“I went through Diahan’s process of using the Shared Matches feature to eliminate the people who I knew were from Cornelia’s husband’s side, then I eliminated those from Catherine’s side,” she explains. “That left me with a group of ‘leftovers’ and [I] made a list of which of them had trees. I had 13 [matches] in my group of leftovers; only three had trees with 50 or more people. One of the trees had nobody in New York. On the second tree, some people were in New York but nowhere near where Catherine’s family lived. But the 3rd match had a tree with 93 people, nearly all from Ulster County, exactly where Catherine was.
Next, Susan turned to 1840 and 1850 census records. “I was looking at the last names of men who lived near Catherine,” she explained. “Did any of those surnames match the last names of ancestors in this match’s tree?” Yes. “In 1840, there were many Eckerts,” she says. “In 1850, three years after Cornelia was born, five Eckerts were still there in Esopus, the hamlet where Catherine lived.”
This was exciting, because Ruth’s Best Mystery Match–the closest match in the “leftover” genetic network representing Cornelia’s birth father, who had a good tree–was “L.E.,” whose test was managed by a J Eckert (first name is privacy-protected). “L.E. had a yellow dot, which means she’s a shared match to one of Ruth’s Best Known Matches, a documented second cousin,” Susan explains, using terminology and strategies learned from Diahan.
Susan realized that “L.E.’s last name is probably Eckert, the same as J Eckert who manages L.E.’s test and the same as men who lived near Catherine in 1850!” Although J Eckert appears to be L.E.’s brother, he does not show up as a shared match to any documented cousin, but he and L.E. have the same family tree.
“Diahan mentions in her book that it helps to have a few lucky breaks, and these are mine!”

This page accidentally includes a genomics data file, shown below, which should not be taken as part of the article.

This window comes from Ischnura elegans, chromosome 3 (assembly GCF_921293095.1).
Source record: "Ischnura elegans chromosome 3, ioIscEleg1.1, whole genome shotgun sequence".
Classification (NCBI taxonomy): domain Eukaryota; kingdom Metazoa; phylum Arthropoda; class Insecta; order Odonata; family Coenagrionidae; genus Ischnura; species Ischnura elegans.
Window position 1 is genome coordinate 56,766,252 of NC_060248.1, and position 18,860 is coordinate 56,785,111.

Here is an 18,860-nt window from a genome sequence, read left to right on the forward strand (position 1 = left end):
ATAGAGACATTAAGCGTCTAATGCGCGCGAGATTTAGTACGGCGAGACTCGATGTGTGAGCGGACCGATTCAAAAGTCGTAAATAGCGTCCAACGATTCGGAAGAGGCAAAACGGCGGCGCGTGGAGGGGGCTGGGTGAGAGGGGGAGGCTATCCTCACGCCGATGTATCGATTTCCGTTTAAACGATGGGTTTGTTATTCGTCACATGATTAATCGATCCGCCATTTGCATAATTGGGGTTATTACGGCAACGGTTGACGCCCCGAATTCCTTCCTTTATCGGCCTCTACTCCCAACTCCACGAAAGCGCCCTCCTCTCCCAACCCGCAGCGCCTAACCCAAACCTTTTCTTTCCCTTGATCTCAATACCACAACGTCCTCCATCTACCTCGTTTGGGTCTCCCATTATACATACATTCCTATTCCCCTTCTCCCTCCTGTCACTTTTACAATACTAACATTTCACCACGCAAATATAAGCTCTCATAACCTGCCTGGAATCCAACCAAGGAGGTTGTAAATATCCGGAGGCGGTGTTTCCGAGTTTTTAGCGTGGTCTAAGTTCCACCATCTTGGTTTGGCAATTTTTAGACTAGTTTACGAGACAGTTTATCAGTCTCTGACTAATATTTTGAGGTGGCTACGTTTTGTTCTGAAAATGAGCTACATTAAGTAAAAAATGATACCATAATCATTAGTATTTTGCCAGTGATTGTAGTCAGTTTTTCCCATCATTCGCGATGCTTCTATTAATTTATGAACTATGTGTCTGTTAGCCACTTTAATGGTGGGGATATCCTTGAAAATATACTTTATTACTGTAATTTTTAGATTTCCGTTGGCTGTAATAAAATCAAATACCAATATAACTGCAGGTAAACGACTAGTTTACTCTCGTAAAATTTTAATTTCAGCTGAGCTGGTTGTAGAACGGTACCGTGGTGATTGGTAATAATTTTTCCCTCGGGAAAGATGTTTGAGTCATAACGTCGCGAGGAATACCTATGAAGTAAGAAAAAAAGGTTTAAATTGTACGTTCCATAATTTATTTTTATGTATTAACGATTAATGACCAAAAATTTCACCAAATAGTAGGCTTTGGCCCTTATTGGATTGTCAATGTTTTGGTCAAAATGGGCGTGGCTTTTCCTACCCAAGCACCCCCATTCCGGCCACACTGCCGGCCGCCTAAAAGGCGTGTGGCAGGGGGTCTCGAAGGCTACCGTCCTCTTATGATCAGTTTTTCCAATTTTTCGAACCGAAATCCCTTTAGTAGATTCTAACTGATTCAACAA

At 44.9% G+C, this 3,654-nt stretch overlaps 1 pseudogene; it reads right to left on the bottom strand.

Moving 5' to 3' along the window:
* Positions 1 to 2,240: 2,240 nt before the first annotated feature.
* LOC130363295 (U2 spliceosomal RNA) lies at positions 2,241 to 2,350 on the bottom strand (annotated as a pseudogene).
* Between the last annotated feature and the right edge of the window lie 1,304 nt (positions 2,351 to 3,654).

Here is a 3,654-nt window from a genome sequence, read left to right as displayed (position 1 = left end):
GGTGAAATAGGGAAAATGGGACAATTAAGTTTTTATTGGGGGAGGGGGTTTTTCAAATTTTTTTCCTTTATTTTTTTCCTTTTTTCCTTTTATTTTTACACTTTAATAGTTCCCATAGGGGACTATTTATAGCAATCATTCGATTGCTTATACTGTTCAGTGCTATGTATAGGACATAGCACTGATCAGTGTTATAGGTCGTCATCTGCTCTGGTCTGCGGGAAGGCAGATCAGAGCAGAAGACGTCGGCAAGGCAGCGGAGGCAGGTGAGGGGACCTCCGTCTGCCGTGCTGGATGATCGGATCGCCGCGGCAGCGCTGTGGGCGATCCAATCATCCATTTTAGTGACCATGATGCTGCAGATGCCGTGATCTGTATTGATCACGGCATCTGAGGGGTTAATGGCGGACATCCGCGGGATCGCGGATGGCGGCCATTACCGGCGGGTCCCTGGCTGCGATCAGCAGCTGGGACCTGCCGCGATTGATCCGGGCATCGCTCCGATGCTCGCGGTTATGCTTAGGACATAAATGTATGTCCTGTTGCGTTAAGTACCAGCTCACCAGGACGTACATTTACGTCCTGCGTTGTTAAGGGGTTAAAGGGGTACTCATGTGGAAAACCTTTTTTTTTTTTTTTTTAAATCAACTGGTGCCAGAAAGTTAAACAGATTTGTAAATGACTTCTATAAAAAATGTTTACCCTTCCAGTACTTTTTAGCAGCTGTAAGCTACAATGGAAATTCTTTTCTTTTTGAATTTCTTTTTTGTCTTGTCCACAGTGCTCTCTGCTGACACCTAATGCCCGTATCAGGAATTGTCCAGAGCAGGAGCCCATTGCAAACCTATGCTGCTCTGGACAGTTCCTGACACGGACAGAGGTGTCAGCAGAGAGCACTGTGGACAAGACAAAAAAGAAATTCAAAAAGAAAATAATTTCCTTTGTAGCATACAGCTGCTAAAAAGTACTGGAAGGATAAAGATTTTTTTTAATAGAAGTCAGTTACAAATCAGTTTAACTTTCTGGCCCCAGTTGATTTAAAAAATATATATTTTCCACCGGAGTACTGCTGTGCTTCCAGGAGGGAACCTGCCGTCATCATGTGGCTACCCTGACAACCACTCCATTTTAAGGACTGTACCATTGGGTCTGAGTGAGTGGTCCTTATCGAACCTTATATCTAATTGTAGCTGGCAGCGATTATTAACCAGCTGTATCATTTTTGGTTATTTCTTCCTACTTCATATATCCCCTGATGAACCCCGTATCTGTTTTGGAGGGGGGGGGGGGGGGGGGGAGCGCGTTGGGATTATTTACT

“I went back to Ruth’s match list and searched the trees of all her matches looking for Eckerts,” Susan continues. “I found three matches who had Eckerts in Ulster County, NY, all 7th cousins to Ruth. Those three matches had the same ancestral couple as their most recent common ancestors.”
“At first I thought Cornelia’s father must be an Eckert. The breakthrough was stunning. I could barely sleep that night. Later, I realized her father’s mother could be my Eckert ancestor, marrying someone whose surname is another one common in that small community. But I’m certain one or more Eckerts are definitely my ancestors.”
Susan is taking a short break before diving back into the mystery. “I don’t know if I’ll ever figure out exactly who [the father] is,” she says. “I might, if more matches show up.” She has since done more genealogy research, identifying three brothers of an ancestor of L.E. and J Eckert (potential fathers!) and extending the Eckert line back three more generations, which will likely prove helpful in the future.
“Stay tuned,” Susan told us. “I’ve got another brick wall. My 3X great grandmother on Ruth’s side died early in 1838 in western Pennsylvania, and her family’s burial ground was lost many years ago. There are no records for that early period, and there are many candidates for her parents. I’ll be using Diahan’s methods again to try to figure out that one, too. It works!”